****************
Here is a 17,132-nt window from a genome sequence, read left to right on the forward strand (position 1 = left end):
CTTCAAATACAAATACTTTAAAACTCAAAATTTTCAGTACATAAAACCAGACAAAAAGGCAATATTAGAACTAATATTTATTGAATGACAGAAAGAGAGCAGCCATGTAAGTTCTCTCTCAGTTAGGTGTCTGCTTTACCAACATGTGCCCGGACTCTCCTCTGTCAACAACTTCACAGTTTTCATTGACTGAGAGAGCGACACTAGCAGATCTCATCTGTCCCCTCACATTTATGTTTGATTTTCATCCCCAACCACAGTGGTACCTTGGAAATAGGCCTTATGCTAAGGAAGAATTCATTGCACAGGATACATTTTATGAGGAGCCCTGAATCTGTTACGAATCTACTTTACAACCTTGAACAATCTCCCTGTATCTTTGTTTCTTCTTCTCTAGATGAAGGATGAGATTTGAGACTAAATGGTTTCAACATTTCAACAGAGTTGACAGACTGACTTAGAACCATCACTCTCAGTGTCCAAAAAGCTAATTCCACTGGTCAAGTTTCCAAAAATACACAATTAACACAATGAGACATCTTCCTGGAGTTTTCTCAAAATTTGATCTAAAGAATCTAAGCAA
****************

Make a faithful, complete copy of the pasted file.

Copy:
Here is a 17,132-nt window from a genome sequence, read left to right on the forward strand (position 1 = left end):
CTTCAAATACAAATACTTTAAAACTCAAAATTTTCAGTACATAAAACCAGACAAAAAGGCAATATTAGAACTAATATTTATTGAATGACAGAAAGAGAGCAGCCATGTAAGTTCTCTCTCAGTTAGGTGTCTGCTTTACCAACATGTGCCCGGACTCTCCTCTGTCAACAACTTCACAGTTTTCATTGACTGAGAGAGCGACACTAGCAGATCTCATCTGTCCCCTCACATTTATGTTTGATTTTCATCCCCAACCACAGTGGTACCTTGGAAATAGGCCTTATGCTAAGGAAGAATTCATTGCACAGGATACATTTTATGAGGAGCCCTGAATCTGTTACGAATCTACTTTACAACCTTGAACAATCTCCCTGTATCTTTGTTTCTTCTTCTCTAGATGAAGGATGAGATTTGAGACTAAATGGTTTCAACATTTCAACAGAGTTGACAGACTGACTTAGAACCATCACTCTCAGTGTCCAAAAAGCTAATTCCACTGGTCAAGTTTCCAAAAATACACAATTAACACAATGAGACATCTTCCTGGAGTTTTCTCAAAATTTGATCTAAAGAATCTAAGCAA